Monday, October 27, 2008

Keith Jarrett, Gary Peacock, Jack DeJohnette @ Symphony Hall 10/27/08

Walking into Symphony Hall, I was wondering what I could write about this concert. I've seen the Standards Trio multiple times, and they've always put on a brilliant, beautiful, and fairly predictable show. Lots of standards, at least one ten minute vamp at the end of a tune The inevitable tension of "Will Keith freak out at the audience?" Basically, every trio record ever recorded, plus a little drama. This has been the knock on Keith for years, especially among musicians. For his part, Keith insists, as he restated in concert notes distributed at the doors, that the point of the trio, even after 25 years, is that the vessel of the presentation is so much less important than the content.

He proved it tonight. Whether planned or not, the first set was mostly movie themes: "Green Dolphin Street" (people forget it was a movie, after all) "Someday My Prince Will Come", a beautiful dark ballad I didn't recognize, before moving to a blues. Keith opened the concert with a big, billowy piano introduction, almost Chopin-ish, before moving into a beautifully swung performance. The band took "Prince" at a really hard, medium-slow tempo, and for most of Keith's solo, Jack kept a 2-beat brush pattern going, and was dropping little bombs through his pattern, turning a cute waltz into a pretzel of a tune. The ballad (can anyone who was there help me with the name) was gorgeous, with the band using a much more elastic time sense than I'm used to. Keith would lead into the bridge with almost a pregnant pause, with everyone landing in the bridge literally seconds behind where you'd expect it. At times it reminded me of how the Motion trio plays ballads.

The second set started with another ballad I didn't recognize, before moving into "Innocence", a Keith original from the European quartet days, which really surprised me. Keith proceeded to tear it up, taking on of the most virtuosic solos I've ever heard from him or possibly anyone else, rolling in, around and through the changes at lightspeed. He further surprised with his first encore, taking "When I Fall in Love", the warhorse of warhorses for this group, from the usual reverence the trio shows it and swinging it really hard, with Keith almost not stopping his solo for Gary to come in, then coming back after the bass solo swinging even harder.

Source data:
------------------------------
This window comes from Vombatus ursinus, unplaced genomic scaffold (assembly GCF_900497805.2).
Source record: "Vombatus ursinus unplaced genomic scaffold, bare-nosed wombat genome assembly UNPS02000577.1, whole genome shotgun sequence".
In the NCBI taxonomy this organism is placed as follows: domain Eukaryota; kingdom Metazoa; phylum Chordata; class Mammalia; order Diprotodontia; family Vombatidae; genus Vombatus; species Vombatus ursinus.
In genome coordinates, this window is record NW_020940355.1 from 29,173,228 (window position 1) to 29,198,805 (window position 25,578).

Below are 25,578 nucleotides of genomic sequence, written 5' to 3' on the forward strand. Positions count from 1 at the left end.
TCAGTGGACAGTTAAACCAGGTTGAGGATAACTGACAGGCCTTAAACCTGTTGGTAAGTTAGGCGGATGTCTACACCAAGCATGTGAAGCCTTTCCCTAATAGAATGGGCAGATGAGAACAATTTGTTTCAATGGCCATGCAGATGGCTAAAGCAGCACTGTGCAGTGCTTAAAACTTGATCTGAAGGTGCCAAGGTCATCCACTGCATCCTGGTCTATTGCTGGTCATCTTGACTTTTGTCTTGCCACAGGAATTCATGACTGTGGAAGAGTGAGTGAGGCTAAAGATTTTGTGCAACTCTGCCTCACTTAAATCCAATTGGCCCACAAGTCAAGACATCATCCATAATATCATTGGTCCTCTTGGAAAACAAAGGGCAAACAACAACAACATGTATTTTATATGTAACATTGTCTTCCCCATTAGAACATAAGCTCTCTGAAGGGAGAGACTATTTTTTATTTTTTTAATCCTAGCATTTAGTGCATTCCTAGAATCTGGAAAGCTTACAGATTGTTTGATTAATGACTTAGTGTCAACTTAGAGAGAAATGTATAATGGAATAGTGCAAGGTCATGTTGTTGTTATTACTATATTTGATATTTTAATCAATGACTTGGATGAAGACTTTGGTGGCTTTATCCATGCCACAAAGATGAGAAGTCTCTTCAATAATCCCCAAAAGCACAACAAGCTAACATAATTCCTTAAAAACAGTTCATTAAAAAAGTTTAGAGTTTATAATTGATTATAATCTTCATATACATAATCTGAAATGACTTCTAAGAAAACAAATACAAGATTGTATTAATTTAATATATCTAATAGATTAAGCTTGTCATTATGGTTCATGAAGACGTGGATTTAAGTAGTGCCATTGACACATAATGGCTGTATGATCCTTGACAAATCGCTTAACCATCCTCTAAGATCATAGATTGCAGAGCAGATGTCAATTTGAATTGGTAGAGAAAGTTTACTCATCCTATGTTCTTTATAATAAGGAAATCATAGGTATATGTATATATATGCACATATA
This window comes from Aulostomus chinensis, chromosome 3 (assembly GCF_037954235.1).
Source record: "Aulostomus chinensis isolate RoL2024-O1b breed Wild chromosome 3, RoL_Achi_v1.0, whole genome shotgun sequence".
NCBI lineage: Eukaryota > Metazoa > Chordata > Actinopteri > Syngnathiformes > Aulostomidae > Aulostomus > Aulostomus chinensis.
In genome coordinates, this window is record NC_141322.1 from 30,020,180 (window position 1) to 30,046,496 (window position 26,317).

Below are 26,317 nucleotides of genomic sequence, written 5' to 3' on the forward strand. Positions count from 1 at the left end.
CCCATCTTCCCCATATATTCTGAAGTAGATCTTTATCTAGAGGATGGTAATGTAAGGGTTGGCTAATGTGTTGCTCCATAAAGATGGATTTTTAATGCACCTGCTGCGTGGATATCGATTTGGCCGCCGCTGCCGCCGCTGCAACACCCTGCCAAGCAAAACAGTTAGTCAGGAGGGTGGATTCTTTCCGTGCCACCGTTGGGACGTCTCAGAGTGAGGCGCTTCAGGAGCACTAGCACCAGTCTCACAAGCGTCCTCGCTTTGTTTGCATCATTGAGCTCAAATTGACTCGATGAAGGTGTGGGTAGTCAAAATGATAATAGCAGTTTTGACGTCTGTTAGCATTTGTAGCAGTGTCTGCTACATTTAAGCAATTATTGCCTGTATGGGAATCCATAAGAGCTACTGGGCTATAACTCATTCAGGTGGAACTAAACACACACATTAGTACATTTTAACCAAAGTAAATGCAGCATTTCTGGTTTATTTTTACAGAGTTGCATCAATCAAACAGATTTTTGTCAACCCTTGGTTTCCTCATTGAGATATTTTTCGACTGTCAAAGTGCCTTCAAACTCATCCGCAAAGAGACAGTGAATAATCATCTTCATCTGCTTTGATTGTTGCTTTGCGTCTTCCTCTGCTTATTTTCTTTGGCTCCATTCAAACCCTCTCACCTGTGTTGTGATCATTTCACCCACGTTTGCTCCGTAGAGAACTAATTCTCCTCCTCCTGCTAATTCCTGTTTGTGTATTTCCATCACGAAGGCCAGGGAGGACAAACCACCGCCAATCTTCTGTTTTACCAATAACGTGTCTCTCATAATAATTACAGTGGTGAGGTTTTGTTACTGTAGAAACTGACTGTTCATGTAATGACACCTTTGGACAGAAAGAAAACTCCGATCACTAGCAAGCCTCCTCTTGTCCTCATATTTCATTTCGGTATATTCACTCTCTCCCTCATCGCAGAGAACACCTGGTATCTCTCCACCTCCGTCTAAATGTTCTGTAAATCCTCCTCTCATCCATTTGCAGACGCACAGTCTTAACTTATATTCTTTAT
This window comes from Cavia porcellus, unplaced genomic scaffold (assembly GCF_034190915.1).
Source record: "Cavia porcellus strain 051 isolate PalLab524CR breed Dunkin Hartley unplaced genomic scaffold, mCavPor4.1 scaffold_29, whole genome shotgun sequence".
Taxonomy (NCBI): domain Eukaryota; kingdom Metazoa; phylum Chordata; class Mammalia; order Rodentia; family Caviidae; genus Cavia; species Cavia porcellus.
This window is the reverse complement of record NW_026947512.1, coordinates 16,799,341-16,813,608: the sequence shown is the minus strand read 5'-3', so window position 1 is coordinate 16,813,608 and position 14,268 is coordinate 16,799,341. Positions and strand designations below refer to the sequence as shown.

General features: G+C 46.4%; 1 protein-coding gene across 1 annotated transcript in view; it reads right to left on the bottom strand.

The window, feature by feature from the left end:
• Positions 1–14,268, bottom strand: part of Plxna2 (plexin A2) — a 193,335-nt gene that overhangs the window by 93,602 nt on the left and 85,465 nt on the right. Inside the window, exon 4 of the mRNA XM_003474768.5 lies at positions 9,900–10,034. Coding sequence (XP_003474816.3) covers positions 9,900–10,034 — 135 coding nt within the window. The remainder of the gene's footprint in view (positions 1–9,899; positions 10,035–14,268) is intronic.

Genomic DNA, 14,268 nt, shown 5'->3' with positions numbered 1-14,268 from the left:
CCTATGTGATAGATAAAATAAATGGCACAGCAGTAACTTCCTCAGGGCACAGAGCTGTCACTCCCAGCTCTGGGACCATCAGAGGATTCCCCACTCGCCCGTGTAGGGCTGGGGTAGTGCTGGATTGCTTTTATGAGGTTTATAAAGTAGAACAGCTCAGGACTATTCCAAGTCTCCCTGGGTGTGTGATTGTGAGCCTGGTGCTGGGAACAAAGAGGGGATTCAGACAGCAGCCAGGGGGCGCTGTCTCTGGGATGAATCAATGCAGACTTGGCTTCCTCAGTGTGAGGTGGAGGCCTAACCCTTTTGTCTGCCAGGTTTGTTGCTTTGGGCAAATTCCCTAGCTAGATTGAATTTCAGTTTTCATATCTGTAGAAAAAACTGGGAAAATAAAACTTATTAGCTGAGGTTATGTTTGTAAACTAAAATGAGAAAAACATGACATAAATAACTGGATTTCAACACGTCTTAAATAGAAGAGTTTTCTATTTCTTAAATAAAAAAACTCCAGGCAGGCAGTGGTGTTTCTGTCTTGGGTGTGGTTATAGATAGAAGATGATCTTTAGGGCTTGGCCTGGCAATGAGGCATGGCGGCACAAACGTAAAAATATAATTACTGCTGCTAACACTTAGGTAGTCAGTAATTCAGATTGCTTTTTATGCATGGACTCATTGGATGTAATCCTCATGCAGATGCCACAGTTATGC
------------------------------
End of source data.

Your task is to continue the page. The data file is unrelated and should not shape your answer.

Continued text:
Keith himself even seemed surprised with how the night went, saying after Innocence- "I can't say anything about this group that matches what you just heard." I can say that to their usual brilliance, they added the element of surprise, something I hope they'll keep in the book.


Mers said...

I was MASSIVELY pissed off at the people taking pictures at the end of the show. Seriously, the guys came back for two wonderful encores, and when they amazingly agreed to come for a third, some people stop respecting his wish. I can't understand why, and I believe he is right when he says "The magic isn't in something you buy". he was very nice to the audience yesterday, he even said, "this is a beautiful audience'. I was right on front row, and so I saw the guy who told him "We like you". That guy was turned down a picture by Jack frist, then Gary then finally keith. Way to get the picture there....(pun intended) Also, there was some smartass in the back that answered keith and pushed him over the edge, saying something about an email attachment. I really wish that guy understood how lucky he was to have witnessed such a special moment. it's not complicated to not take a picture, it really isn't. It was a beautiful concert. That trio is one of a kind.

Anonymous said...

I was there too and it was great. Especially the 2nd set. I really didn't know what happened as I was in the 1st balcony.

I would like to try and assemble a set list. You're right about When I Fall in Love - and Innocence - Wow!

Anonymous said...

I enjoyed your description very much.

Been a Jarrett fan for a long time.

I believe, without evidence, that there is more and more rudeness and oblivious behavior from audiences--who either can no longer tell the difference between a concert hall and their own living room, or somehow think they're part of the show--not as listeners, but as sound-makers themselves. There was a fight at a Pops concert a few years back. So Jarrett isn't always being hypersensitive. Also, if he doesn't demand good treatment, he won't have a chance of getting it.

I heard from another Berklee prof that this was an amazing show.

I don't mind that the trio isn't breaking new ground--just going deeper, maybe.

I like your writing.

caleb morgan